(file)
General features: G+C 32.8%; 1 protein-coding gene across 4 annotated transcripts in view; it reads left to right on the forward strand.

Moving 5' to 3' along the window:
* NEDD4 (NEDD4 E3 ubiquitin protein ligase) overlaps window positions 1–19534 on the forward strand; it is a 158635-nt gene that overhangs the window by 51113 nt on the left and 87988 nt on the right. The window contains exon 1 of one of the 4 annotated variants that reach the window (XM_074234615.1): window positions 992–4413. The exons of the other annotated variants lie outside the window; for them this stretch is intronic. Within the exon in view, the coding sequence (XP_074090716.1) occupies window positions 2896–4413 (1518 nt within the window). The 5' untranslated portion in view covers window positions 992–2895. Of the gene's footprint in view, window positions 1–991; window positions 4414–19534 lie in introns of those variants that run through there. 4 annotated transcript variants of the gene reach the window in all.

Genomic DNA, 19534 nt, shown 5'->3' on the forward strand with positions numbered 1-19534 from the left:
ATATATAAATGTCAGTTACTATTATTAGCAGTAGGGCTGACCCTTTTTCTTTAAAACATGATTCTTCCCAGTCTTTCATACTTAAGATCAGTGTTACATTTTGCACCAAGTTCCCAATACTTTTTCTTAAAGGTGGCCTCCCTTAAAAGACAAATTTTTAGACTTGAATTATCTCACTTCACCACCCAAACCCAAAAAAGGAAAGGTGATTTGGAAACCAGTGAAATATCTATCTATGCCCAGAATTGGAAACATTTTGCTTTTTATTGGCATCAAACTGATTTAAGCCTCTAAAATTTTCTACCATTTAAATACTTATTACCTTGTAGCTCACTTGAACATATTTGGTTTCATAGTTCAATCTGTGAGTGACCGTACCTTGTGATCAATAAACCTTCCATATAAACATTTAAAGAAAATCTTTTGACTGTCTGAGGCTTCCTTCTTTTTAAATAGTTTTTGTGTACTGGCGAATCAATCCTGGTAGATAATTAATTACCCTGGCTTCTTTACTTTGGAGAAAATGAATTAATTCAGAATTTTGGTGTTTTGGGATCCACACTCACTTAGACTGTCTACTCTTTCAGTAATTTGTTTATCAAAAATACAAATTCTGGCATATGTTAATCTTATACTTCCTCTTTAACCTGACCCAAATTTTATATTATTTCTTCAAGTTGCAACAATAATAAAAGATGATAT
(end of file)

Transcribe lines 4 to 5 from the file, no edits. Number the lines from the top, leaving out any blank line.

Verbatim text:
Genomic DNA, 19534 nt, shown 5'->3' on the forward strand with positions numbered 1-19534 from the left:
ATATATAAATGTCAGTTACTATTATTAGCAGTAGGGCTGACCCTTTTTCTTTAAAACATGATTCTTCCCAGTCTTTCATACTTAAGATCAGTGTTACATTTTGCACCAAGTTCCCAATACTTTTTCTTAAAGGTGGCCTCCCTTAAAAGACAAATTTTTAGACTTGAATTATCTCACTTCACCACCCAAACCCAAAAAAGGAAAGGTGATTTGGAAACCAGTGAAATATCTATCTATGCCCAGAATTGGAAACATTTTGCTTTTTATTGGCATCAAACTGATTTAAGCCTCTAAAATTTTCTACCATTTAAATACTTATTACCTTGTAGCTCACTTGAACATATTTGGTTTCATAGTTCAATCTGTGAGTGACCGTACCTTGTGATCAATAAACCTTCCATATAAACATTTAAAGAAAATCTTTTGACTGTCTGAGGCTTCCTTCTTTTTAAATAGTTTTTGTGTACTGGCGAATCAATCCTGGTAGATAATTAATTACCCTGGCTTCTTTACTTTGGAGAAAATGAATTAATTCAGAATTTTGGTGTTTTGGGATCCACACTCACTTAGACTGTCTACTCTTTCAGTAATTTGTTTATCAAAAATACAAATTCTGGCATATGTTAATCTTATACTTCCTCTTTAACCTGACCCAAATTTTATATTATTTCTTCAAGTTGCAACAATAATAAAAGATGATAT